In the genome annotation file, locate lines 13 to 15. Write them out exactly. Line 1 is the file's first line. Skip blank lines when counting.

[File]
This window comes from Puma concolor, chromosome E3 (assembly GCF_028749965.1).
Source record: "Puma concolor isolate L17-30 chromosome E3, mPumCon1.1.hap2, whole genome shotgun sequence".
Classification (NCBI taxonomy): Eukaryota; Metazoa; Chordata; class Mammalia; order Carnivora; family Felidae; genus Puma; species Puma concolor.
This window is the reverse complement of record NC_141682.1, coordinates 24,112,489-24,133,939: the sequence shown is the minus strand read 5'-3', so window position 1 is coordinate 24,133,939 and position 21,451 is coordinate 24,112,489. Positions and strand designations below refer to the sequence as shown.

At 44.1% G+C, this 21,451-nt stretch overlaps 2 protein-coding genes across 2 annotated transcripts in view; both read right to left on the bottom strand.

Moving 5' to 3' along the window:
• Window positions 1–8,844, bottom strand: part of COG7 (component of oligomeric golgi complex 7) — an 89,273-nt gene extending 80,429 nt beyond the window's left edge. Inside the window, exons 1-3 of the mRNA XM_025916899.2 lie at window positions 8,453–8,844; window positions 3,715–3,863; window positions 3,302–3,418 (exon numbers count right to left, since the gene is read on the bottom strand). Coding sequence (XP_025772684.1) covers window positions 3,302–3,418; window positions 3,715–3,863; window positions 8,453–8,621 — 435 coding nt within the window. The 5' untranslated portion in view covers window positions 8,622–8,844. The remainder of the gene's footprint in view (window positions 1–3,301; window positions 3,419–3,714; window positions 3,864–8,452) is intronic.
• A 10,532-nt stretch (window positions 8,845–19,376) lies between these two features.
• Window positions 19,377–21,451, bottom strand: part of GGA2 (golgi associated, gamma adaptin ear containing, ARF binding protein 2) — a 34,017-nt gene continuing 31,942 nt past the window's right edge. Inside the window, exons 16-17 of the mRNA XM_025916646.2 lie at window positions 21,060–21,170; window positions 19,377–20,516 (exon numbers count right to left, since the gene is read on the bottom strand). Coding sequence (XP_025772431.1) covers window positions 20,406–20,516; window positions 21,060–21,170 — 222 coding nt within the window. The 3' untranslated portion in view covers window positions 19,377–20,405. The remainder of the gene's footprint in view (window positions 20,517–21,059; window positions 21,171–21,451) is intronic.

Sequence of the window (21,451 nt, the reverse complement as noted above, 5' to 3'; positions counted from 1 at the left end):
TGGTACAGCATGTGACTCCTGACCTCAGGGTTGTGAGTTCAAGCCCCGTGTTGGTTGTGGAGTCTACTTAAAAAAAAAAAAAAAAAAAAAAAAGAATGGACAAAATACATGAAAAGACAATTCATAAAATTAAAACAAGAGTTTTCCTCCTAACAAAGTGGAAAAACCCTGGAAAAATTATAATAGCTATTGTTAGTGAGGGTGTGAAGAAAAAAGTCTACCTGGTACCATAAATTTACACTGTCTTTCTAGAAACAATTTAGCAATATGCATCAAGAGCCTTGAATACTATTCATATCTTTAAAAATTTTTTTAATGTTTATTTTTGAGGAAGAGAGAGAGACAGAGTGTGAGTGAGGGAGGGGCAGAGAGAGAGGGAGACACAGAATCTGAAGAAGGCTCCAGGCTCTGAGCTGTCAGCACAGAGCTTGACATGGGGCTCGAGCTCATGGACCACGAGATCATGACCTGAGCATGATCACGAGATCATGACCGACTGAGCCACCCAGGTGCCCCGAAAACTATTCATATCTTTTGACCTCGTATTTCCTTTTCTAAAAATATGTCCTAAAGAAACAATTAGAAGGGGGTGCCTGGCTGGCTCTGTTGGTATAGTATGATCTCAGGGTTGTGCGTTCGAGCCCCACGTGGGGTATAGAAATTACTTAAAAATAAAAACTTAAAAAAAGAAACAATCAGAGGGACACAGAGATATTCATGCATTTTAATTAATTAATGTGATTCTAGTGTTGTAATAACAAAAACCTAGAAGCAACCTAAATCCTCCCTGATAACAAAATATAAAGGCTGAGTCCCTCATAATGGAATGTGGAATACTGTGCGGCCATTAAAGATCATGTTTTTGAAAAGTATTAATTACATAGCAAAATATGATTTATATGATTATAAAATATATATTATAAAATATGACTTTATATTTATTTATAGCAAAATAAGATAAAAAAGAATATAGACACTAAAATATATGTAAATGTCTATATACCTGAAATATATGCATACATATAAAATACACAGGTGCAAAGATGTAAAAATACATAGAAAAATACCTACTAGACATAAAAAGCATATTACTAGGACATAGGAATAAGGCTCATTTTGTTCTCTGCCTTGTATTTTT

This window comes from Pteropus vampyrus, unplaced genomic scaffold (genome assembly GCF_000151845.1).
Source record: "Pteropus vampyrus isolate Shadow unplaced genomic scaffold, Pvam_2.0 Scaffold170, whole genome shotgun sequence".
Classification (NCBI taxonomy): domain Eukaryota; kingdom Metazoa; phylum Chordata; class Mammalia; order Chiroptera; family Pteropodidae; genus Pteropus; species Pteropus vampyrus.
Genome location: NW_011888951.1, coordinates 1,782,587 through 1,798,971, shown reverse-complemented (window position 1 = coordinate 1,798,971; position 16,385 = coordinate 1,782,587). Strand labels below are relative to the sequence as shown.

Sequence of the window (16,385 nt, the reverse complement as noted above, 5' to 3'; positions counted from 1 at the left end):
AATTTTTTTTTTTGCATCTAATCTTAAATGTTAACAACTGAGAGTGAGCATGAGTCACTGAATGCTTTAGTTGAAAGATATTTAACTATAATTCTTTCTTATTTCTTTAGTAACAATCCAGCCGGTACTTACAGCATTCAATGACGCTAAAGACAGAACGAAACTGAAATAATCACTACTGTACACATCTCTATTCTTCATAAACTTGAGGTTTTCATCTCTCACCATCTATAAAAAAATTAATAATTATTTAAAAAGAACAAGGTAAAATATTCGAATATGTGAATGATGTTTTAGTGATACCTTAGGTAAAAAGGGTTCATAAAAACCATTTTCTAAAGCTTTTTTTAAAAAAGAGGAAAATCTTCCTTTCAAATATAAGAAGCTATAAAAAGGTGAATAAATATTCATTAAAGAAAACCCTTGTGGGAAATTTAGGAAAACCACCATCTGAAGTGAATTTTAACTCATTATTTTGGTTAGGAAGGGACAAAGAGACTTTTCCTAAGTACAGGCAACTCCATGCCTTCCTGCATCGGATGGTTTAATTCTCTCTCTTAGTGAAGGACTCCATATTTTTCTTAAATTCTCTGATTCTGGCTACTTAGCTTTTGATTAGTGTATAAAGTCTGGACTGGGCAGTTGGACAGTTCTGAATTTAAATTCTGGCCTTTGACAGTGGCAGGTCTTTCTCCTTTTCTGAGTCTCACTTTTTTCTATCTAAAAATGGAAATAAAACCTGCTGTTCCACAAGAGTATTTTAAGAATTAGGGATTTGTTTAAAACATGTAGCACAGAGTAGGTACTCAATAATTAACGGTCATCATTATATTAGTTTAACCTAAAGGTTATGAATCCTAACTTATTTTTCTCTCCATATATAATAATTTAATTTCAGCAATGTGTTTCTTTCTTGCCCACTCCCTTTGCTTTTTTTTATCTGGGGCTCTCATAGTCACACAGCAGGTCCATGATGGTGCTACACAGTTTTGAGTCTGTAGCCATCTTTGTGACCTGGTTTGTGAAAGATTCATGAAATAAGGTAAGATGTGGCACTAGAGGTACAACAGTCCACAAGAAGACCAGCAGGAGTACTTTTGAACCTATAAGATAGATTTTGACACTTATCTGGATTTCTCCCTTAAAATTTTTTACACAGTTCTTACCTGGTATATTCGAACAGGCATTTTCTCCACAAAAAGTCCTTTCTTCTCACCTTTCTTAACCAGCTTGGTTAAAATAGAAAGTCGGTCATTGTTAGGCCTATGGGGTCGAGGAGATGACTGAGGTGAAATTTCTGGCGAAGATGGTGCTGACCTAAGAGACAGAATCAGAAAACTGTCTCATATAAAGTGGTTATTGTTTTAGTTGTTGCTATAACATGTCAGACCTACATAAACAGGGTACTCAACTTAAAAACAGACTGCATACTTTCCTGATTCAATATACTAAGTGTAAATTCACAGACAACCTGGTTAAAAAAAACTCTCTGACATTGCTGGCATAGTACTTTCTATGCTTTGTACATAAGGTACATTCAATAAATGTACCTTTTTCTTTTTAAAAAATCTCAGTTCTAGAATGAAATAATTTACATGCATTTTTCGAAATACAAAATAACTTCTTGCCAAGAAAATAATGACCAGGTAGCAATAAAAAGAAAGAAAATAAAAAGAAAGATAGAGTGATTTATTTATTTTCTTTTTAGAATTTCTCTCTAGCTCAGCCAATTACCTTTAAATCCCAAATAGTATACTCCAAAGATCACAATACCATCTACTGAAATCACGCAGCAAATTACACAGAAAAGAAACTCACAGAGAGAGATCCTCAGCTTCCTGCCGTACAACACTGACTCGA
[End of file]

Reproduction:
Source record: "Pteropus vampyrus isolate Shadow unplaced genomic scaffold, Pvam_2.0 Scaffold170, whole genome shotgun sequence".
Classification (NCBI taxonomy): domain Eukaryota; kingdom Metazoa; phylum Chordata; class Mammalia; order Chiroptera; family Pteropodidae; genus Pteropus; species Pteropus vampyrus.
Genome location: NW_011888951.1, coordinates 1,782,587 through 1,798,971, shown reverse-complemented (window position 1 = coordinate 1,798,971; position 16,385 = coordinate 1,782,587). Strand labels below are relative to the sequence as shown.